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Dennis's Etruria.

789 who wish to become personally acquainted with Etruscan civilization. At least half the manuscript was written in Italy, and the greater part was verified by subsequent visits to the scenes described. He pays his grateful thanks to Drs. Braun and Henzen, secretaries of the Archaeological Institute at Rome, to Prof. Migliarini of Florence, and Mr. Birch of the British Museum. The work is beautifully illustrated by drawings of masonry, tombs, and other objects, by plans of cities, by a large and excellent map of Etruria, etc. The whole number of illustrations is one hundred and nine. After an Introduction of about one hundred pages, the author takes up, in fifty-nine chapters, the cities of Etruria, Veii, Fidenae, Sutrium, Nepete, Falerii, Corneto, Tarquinii, Vulci, Tuscania, Orvieto, Faesulae, Vetulonia, Volterrae, Arretium, Clusium, Perusia, Rome, etc. Along with minute descriptions of the ruins at each place, historical notices, description of the existing scenery, and hints for the guidance of travellers, are given.

In very early times, Etruria embraced the greater part of Italy. It was divided into three grand districts, Etruria Proper in the centre, Circumpadana in the north, and Campaniana in the south. Each was divided into twelve States, each represented by a city, as in Greece. Such seems to have been the extent of Etruria in the time of Tarquinius Priscus. But ere long the Gauls on the north, and various nations in the south, succeeded in compressing this dominion into the central region of Etruria Proper, the mother country, the peculiar seat of the Etruscan power. To this region only, Mr. Dennis devotes his pages. It includes nearly all of Modern Tuscany, the duchy of Lucca, and the Transtiberine portion of the Papal State, having the Apennines and the river Magra on the north, the Tiber on the east, and the Mediterranean on the west and south. Of the twelve cities, the most knowu were Tarquinii, Veii, Falerii, Volsinii, Vetulonia, Arretium, Cortona, and Perusia. It was, of old, densely populated, not only in those parts now inhabited, but in the tracts desolated by the malaria. On every hand are traces of by-gone civilization. The earliest occupants of this country seem to have been the Siculi or Umbri. Then a people of Greek descent, the Pelasgi, entered Italy at the head of the Adriatic, crossed the Apennines, joined the mountaineers, and took possession of Etruria. These drove out the old inhabitants, raised mighty walls and fortified them, till they, in turn, were conquered by a third race, called by the Greeks Tyrrheni, or Tyrseni, by the Roman Etrusci, and by themselves Rasena. These are conjectured to have established themselves about 290 years before the foundation of Rome, or B. C. 1044. There is, however, great confusion in regard to these races. The word Tyrrheni was sometimes applied to the Pelasgi, sometimes to the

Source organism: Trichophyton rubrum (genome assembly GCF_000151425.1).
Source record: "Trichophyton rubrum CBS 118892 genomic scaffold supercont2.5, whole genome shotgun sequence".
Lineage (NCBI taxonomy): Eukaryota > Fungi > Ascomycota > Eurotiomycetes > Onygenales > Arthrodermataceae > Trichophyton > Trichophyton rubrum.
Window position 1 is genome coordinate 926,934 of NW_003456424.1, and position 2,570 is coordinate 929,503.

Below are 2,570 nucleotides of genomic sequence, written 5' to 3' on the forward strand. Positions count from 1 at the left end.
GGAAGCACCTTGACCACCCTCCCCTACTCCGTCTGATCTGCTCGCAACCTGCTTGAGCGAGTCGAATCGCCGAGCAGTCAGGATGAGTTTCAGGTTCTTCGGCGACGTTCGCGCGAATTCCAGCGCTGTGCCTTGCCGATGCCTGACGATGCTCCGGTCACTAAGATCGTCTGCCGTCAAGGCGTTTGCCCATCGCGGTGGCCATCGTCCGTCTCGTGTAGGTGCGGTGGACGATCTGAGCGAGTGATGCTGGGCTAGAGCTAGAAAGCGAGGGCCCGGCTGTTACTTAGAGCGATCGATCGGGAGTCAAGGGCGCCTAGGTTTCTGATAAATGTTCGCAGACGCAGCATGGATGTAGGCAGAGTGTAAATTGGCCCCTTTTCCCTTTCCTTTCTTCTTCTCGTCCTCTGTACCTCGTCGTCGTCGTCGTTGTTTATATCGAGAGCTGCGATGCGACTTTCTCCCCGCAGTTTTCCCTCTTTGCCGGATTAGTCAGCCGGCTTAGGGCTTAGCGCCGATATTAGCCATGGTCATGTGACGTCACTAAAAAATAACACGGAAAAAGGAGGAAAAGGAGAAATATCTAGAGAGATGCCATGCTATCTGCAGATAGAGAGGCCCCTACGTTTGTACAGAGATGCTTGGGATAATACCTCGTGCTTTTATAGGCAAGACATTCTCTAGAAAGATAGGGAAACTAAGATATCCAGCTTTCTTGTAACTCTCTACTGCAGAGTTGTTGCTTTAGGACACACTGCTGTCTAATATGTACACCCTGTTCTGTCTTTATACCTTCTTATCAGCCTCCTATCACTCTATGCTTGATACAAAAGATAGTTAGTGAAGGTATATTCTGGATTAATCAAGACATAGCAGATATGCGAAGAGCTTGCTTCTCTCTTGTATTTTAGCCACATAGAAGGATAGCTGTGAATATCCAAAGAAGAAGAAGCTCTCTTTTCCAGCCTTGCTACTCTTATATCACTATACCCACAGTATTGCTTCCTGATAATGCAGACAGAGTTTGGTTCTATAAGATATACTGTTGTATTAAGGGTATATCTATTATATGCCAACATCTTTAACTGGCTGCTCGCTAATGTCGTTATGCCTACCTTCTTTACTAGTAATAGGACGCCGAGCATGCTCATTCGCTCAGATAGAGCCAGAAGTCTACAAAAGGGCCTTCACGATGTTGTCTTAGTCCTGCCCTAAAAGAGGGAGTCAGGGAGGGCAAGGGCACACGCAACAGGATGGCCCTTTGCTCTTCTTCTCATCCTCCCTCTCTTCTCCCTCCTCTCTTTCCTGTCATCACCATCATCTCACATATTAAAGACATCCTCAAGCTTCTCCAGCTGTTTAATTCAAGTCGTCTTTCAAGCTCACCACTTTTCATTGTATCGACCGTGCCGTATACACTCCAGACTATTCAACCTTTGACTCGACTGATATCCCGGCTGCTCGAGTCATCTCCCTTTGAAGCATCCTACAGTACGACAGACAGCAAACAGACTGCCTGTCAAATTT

Etrusci. It seems to be certain that the land was inhabited before the Etruscans proper took possession of it; and that the Etruscans came from abroad. From what country they came, is still a subject of earnest discussion. The two data to guide us are the records of the ancients and the extant monuments. The ancient writers, with a solitary exception, mark the Etruscans as a tribe of Lydians. The dissentient voice is that of the accurate historian Dionysius of Halicarnassus, who asserts that Xanthus, a distinguished Lydian historian, makes no mention of such an emigration, and that there is no similarity between the Lydians and Etruscans in customs, laws, religion, language, etc. He supposes that they were an indigenous people of Italy. Niebuhr holds that they were a tribe from the Rhaetian Alps, who conquered the Tyrhene Pelasgi, the earlier possessors of the land. 0. Müller supposes that the later element was from Lydia, but composed, not of natives, but of Tyrhene-Pelasgi, who had settled on the coasts of Asia Minor. Lepsius maintains that the Umbrians recovered strength, rebelled with success against the Pelasgi, and produced what is known as the Etruscan people. In this conflict of authorities, Mr. Dennis maintains that the theory of the Lydian origin bas far the most probabilities in its favor. This clearly represents both the Roman and the Etruscan tradition. See Tacit. Ann. iv. 55. Why should Xanthus, a Greek of Sardis, and not a native Lydian, be preferred to the truthful Herodotus ? They were contemporaries, or nearly so. Besides, there is some doubt of the genuineness of the works attributed to Xanthus. No fact can be more clearly established, says Mr. D., than the Oriental character of the civil and religious polity, the social and domestic manners, and many of the arts of the Etruscans. Like the Orientals, the Etruscans were subject to an all-dominant hierarchy. They were renowned for divination and augury. The origin of augury is particularly referred to Caria, an adjoining and cognate country to Lydia. The Assyrians, Lydians, Carians, Mysians, and Phrygians, being cognate and neighboring nations, what is recorded of one is generally applicable to all. The sports, games, and dances of the Etruscans, adopted by the Romans, are traditionally of Lydian origin. The double pipes were introduced from Phrygia, the trumpet from Lydia. Dionysius himself says that the Etruscan purple robes, the insignia of authority, were similar to those of the Lydian and Persian monarchs. The Etruscan language still, unfortunately, remains a mystery. The characters much resemble the Pelasgic or early Greek. We know a little of the genius of the language and its inflections. But beyond this, the wisest must confess their ignorance. About all that is known of the Etruscan tongue is, that it is unique like the Basque, an alien to every other language. It has been tested, again and again, by 1849.]